Kingsley Nwezeh in Abuja
The Defence Headquarters (DHQ) at the weekend rallied support from the public for the controversial Operation Positive Identification, saying it was launched to track fleeing terrorists and not to violate human rights of Nigerians.
Besides, it is optimistic of a quicker end to the insurgency in the North-east following the acquisition of helicopter gunships, which will give it a monopoly of aerial power over the insurgents and change the tide in favour of the military.
It also described the killing of the leader of the Islamic State in Iraq and Syria (ISIS), Abu Bakr al Baghdadi, by US Special Forces as a sign that terrorists in the North-east are not invincible and would be extinguished if the military is given adequate support.
Defence spokesman, Col. Onyema Nwachukwu, while fielding questions from THISDAY on the insurgency war and the killing of the ISIS leader, allayed fears of the public over the exercise in which the military would be demanding means of identification from Nigerian passers-by, either in vehicles or on the road.
He said: “Operation Positive Identification was conducted in the North-east theatre of operations. When the terrorists were routed in several encounters that we had, they began to fizzle out. There was information put out there that these people were beginning to escape and that people should watch out.
“Quite a good number of them had infiltrated the society, therefore creating sleeper cells within the populace and the theatre felt that it was very important to conduct an operation to be able to identify the fleeing terrorists.”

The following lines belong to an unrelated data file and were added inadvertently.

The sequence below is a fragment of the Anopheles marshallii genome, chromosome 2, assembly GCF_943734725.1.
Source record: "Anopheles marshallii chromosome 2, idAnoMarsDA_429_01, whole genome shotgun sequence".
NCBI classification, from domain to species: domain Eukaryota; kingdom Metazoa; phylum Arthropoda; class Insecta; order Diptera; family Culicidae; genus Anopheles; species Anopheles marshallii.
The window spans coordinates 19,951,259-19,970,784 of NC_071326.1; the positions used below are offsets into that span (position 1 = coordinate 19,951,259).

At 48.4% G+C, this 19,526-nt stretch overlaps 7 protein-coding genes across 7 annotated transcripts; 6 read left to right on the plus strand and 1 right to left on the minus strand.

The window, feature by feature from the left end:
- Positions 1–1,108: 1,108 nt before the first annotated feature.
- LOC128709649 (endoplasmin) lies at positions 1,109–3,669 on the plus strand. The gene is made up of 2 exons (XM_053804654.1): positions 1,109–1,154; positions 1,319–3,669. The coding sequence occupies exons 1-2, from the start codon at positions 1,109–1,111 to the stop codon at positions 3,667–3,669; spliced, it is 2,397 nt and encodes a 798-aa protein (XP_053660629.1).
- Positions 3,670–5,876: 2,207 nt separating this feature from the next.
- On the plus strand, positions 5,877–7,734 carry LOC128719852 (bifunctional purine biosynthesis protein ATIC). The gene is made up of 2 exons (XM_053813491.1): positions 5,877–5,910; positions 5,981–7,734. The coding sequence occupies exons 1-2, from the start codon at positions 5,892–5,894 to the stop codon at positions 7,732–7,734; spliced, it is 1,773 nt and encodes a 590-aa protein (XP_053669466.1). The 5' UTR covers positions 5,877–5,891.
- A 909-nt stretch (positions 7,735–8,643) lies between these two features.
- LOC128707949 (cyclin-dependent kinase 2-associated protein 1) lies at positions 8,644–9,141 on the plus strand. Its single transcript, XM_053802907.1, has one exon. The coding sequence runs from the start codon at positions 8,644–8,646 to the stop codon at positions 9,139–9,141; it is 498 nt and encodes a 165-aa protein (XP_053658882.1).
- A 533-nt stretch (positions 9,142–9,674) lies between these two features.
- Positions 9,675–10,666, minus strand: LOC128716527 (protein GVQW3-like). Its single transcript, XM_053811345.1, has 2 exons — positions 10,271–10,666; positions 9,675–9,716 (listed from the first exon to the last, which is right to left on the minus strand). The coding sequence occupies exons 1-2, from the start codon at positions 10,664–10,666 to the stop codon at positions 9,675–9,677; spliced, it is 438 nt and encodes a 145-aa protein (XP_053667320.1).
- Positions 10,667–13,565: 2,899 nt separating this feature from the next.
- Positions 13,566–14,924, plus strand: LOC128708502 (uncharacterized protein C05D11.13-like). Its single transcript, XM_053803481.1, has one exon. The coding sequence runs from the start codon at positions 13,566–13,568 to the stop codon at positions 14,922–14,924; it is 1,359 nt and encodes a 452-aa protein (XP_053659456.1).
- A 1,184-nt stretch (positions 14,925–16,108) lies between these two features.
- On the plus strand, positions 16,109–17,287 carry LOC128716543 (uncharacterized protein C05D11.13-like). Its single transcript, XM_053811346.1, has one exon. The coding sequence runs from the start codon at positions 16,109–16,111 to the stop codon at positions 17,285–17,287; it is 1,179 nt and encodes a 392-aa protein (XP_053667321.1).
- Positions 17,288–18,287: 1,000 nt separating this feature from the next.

On the helicopter gunships, he said the morale had risen among troop since their deployment to aid soldiers on the ground in routing the insurgents.
It said the military was determined to rout the terrorists.
According to Nwachukwu, while the strategy is not designed to compromise the operations of the Air Force (Air Task Force), it would be a game changer in defeating insurgency.
The Theatre Commander, Operation Lafiya Dole, Major General Olusegun Adeniyi, had recently said the army required attack helicopters to end the war in three months.
The defence spokesman agreed with the position of the theatre commander. “It is a valid position; it is a very strong position. If you look at the North-east operation, it is a very large area. It is like three countries put together.
“It is a very vast environment and most of the time, the land troops traverse the terrain, using soft-skinned vehicle mostly, reason being that we have not been able to procure military hardware that resist improvised explosive devices and other incendiaries that could easily destroy soft-skin hardware.
“So, it’s a thing of advantage to the troops in the theatre to be able to carry out special troop insertions behind enemy lines, to be able traverse the theatre of operations without exposure. The IED attacks by the insurgents, you know that most of the area is a desert environment so it is easy to plant IEDs anywhere without detection.
“We have not been able to acquire for instance IED detecting devices with ground penetrating capability. What we have for instance are those that could be ahead of the troops advancing and at times it clogs the wheel of advancing mobile troops. It is going to be of enormous advantage to have those attack helicopters”.